1. Function : the search for form began with a desire to create a dense building that would yield low construction, maintenance and energy costs, while also creating efficient proximities between departments of the institution. The resulting façade surface area is minimal such that construction costs can be optimized. The density of the building’s mass also responds to programmatic requirements for storage and utility zones ; these zones have low direct-light requirements. By placing them within the windowless core of the building, the storage needs of the museum’s large collection are served. Moreover, the circular form yields a building with neither front nor back, such that from both the city and the countryside the Museum appears as a strong marker on the landscape.

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2. Symbol : the form of the museum also echoes with cultural precursors in Estonian and Baltic history : the circular village, stacks of cut wood, the cycles of seasons and time… From the city and countryside, the museum hovers on the horizon as an atemporal signal, calling back from time past into the space of the country’s future.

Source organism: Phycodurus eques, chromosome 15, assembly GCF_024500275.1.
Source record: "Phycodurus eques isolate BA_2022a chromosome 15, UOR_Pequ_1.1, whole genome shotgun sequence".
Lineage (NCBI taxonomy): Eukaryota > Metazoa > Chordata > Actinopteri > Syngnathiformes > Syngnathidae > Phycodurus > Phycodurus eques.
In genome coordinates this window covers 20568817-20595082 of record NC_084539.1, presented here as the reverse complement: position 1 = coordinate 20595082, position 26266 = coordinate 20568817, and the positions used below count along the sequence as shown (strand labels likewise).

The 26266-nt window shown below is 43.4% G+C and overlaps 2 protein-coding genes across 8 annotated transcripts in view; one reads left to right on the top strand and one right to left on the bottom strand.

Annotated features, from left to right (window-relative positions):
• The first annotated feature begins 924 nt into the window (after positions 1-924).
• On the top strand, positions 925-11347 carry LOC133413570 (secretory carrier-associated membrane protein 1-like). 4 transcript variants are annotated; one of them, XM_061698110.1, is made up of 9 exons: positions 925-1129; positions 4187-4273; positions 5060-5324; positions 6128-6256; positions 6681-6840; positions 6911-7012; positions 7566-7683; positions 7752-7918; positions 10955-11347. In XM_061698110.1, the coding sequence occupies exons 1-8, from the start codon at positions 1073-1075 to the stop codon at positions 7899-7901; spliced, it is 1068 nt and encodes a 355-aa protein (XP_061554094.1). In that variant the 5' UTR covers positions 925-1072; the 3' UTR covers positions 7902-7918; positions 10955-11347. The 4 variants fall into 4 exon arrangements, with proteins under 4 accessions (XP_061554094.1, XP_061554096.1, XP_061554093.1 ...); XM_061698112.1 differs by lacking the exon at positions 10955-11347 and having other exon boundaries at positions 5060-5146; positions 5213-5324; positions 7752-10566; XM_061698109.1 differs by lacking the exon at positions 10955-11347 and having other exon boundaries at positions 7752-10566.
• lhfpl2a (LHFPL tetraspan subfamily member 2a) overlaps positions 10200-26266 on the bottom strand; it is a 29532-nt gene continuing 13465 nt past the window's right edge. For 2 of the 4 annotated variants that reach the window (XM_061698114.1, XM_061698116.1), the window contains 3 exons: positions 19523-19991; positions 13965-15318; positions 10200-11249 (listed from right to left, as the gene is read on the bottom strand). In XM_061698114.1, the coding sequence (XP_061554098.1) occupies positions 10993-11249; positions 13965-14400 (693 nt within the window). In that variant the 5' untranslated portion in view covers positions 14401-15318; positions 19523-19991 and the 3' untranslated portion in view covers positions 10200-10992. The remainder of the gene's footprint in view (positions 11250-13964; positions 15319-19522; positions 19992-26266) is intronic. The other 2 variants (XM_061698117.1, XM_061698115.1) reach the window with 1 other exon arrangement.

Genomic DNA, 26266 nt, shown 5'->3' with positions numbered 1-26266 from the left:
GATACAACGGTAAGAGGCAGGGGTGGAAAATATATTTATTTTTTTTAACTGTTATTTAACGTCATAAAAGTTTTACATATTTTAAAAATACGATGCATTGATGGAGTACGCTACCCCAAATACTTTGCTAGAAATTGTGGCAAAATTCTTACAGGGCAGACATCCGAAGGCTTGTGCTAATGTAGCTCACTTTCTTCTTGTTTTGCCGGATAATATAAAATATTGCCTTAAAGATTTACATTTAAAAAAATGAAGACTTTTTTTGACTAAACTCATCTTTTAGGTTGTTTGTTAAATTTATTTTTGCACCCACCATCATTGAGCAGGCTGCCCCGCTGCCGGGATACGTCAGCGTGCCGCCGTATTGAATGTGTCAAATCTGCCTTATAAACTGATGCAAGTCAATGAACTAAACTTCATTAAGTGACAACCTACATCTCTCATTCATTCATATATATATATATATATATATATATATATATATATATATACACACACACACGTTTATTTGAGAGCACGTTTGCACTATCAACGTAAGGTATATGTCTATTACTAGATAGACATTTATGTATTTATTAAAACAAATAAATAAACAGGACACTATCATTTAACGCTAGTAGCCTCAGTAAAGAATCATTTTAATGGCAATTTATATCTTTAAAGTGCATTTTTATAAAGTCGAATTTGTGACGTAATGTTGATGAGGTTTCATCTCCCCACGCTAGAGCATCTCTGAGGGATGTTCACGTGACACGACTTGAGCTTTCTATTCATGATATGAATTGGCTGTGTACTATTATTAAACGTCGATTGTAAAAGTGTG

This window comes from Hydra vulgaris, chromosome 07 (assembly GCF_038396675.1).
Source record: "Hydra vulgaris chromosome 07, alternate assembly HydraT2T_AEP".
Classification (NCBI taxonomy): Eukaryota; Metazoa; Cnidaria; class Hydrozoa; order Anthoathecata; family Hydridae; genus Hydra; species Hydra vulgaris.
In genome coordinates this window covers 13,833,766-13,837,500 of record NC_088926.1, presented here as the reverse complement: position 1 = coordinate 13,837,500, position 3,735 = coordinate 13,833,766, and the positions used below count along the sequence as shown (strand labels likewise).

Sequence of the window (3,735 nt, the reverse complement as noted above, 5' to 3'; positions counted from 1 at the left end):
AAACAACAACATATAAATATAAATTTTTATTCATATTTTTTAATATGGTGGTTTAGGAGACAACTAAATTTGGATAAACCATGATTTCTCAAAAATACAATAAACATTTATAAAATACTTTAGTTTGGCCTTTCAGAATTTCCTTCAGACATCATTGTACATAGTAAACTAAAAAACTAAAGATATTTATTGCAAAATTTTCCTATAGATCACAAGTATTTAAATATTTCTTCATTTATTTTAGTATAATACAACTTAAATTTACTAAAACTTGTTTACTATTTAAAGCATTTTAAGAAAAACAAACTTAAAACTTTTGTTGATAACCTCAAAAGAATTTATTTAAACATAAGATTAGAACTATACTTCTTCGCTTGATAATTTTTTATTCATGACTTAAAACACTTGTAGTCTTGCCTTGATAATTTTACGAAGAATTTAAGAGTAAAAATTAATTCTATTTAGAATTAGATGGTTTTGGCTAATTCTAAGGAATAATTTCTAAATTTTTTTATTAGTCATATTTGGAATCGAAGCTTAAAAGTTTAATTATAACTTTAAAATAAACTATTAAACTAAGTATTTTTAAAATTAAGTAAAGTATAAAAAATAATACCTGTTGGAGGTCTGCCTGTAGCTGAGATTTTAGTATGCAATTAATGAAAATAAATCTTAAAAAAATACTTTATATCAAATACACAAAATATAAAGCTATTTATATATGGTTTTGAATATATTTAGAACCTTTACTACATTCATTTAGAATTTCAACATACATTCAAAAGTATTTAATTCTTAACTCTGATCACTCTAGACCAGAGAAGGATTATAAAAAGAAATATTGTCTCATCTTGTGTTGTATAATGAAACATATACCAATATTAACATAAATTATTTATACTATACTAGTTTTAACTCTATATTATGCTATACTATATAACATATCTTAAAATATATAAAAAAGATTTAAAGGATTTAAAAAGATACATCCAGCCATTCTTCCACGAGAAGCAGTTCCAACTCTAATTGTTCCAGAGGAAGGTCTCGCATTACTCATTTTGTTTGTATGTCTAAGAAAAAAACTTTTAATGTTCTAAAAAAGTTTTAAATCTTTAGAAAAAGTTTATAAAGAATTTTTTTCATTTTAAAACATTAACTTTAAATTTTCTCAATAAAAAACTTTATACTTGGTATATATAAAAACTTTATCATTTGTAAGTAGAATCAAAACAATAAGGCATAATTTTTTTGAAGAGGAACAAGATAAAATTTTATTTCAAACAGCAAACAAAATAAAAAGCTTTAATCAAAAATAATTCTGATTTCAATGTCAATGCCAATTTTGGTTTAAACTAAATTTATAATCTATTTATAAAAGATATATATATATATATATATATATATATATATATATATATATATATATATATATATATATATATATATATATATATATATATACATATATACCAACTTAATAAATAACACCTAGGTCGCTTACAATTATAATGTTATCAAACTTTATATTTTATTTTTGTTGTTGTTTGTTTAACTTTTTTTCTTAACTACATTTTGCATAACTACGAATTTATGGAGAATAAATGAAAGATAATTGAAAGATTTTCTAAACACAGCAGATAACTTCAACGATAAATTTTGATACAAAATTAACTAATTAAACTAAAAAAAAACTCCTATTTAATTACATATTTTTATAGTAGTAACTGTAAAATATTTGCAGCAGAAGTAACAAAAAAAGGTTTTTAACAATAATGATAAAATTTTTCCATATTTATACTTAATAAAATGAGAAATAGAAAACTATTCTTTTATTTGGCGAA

3. Structure & Technical aspects : The siting of the museum on the grounds of the old military base offers a number of advantages. Beyond the economy of the existing landscape, building on stable infill, which is slightly elevated in relation to the level of the lake, avoids all of the additional charges for infrastructure.

Placed on a slightly resized base, the superstructure is composed of a central concrete core – that effectively protects the collection storage areas – and an envelope of wood and glass. The facade is supported by large arcs of wood that are punctually braced by panels of solid facade. Steel beams fixed to the core and the facade support the floorplates and the ramp. All of the HVAC systems of the building pass through the technical heart of the central core and are repartitioned from there to service the floor areas.